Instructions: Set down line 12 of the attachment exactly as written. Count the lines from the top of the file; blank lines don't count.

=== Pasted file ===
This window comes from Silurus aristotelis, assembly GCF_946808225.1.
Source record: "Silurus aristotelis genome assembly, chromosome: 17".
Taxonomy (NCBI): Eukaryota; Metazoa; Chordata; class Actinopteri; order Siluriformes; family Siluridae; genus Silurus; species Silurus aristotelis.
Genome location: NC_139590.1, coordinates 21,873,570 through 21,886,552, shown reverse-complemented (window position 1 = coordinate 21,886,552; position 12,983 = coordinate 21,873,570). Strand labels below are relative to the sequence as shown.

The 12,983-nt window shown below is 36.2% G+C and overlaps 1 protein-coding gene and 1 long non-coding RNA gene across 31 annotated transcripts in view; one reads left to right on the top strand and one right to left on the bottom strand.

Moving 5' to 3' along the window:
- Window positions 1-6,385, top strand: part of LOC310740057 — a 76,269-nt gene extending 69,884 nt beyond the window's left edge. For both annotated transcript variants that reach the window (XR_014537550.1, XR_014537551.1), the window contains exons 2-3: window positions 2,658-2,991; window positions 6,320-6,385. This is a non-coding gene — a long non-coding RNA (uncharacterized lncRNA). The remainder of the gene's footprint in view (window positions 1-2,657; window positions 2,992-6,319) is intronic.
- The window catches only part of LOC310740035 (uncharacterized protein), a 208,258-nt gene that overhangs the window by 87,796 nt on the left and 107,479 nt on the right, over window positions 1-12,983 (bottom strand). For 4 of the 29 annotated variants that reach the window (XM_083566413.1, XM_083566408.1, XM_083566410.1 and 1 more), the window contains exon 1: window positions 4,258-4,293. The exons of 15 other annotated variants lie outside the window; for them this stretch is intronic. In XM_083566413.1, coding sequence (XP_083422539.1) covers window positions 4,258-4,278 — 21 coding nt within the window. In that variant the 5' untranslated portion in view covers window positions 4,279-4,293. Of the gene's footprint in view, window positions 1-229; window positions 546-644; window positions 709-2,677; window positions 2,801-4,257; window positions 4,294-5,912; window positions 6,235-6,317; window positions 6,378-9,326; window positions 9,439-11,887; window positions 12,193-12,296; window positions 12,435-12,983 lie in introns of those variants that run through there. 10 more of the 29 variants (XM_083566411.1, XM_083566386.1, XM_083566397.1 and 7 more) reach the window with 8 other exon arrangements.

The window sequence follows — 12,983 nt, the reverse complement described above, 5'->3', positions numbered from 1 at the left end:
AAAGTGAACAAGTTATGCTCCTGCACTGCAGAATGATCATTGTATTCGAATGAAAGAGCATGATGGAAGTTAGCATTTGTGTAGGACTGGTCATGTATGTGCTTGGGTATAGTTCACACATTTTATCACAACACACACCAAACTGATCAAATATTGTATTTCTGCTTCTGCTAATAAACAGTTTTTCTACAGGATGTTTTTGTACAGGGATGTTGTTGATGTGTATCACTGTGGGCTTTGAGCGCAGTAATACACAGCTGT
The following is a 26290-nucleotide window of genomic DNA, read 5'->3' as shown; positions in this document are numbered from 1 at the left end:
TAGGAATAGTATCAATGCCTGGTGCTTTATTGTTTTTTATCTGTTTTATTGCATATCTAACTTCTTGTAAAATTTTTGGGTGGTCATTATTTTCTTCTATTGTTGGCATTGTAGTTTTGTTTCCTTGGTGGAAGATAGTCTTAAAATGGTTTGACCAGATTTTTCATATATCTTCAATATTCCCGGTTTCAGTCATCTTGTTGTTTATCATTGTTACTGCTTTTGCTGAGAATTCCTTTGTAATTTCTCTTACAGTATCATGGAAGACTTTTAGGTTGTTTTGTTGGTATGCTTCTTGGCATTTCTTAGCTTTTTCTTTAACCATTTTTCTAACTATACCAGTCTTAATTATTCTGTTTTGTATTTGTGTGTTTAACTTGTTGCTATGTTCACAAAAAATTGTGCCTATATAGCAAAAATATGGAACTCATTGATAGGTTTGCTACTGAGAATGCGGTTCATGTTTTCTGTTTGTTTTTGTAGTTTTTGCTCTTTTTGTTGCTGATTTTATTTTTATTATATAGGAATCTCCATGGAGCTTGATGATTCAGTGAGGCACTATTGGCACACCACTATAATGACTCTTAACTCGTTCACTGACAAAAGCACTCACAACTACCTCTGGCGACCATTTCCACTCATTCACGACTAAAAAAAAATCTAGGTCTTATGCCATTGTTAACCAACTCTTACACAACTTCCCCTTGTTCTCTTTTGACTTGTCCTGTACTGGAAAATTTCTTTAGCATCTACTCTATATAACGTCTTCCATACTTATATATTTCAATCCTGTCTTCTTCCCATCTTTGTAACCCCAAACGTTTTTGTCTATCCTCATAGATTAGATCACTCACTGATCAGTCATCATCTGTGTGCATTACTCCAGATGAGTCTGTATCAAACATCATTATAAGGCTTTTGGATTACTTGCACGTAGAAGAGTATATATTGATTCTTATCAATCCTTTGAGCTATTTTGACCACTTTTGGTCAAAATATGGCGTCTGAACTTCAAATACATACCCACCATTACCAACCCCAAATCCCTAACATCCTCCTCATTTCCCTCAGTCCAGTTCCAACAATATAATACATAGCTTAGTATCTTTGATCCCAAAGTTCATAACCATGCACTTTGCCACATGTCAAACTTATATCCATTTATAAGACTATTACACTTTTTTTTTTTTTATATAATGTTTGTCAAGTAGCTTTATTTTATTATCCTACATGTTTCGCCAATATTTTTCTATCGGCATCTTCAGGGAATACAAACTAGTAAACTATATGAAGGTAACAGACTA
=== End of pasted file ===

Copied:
TAGGAATAGTATCAATGCCTGGTGCTTTATTGTTTTTTATCTGTTTTATTGCATATCTAACTTCTTGTAAAATTTTTGGGTGGTCATTATTTTCTTCTATTGTTGGCATTGTAGTTTTGTTTCCTTGGTGGAAGATAGTCTTAAAATGGTTTGACCAGATTTTTCATATATCTTCAATATTCCCGGTTTCAGTCATCTTGTTGTTTATCATTGTTACTGCTTTTGCTGAGAATTCCTTTGTAATTTCTCTTACAGTATCATGGAAGACTTTTAGGTTGTTTTGTTGGTATGCTTCTTGGCATTTCTTAGCTTTTTCTTTAACCATTTTTCTAACTATACCAGTCTTAATTATTCTGTTTTGTATTTGTGTGTTTAACTTGTTGCTATGTTCACAAAAAATTGTGCCTATATAGCAAAAATATGGAACTCATTGATAGGTTTGCTACTGAGAATGCGGTTCATGTTTTCTGTTTGTTTTTGTAGTTTTTGCTCTTTTTGTTGCTGATTTTATTTTTATTATATAGGAATCTCCATGGAGCTTGATGATTCAGTGAGGCACTATTGGCACACCACTATAATGACTCTTAACTCGTTCACTGACAAAAGCACTCACAACTACCTCTGGCGACCATTTCCACTCATTCACGACTAAAAAAAAATCTAGGTCTTATGCCATTGTTAACCAACTCTTACACAACTTCCCCTTGTTCTCTTTTGACTTGTCCTGTACTGGAAAATTTCTTTAGCATCTACTCTATATAACGTCTTCCATACTTATATATTTCAATCCTGTCTTCTTCCCATCTTTGTAACCCCAAACGTTTTTGTCTATCCTCATAGATTAGATCACTCACTGATCAGTCATCATCTGTGTGCATTACTCCAGATGAGTCTGTATCAAACATCATTATAAGGCTTTTGGATTACTTGCACGTAGAAGAGTATATATTGATTCTTATCAATCCTTTGAGCTATTTTGACCACTTTTGGTCAAAATATGGCGTCTGAACTTCAAATACATACCCACCATTACCAACCCCAAATCCCTAACATCCTCCTCATTTCCCTCAGTCCAGTTCCAACAATATAATACATAGCTTAGTATCTTTGATCCCAAAGTTCATAACCATGCACTTTGCCACATGTCAAACTTATATCCATTTATAAGACTATTACACTTTTTTTTTTTTTATATAATGTTTGTCAAGTAGCTTTATTTTATTATCCTACATGTTTCGCCAATATTTTTCTATCGGCATCTTCAGGGAATACAAACTAGTAAACTATATGAAGGTAACAGACTA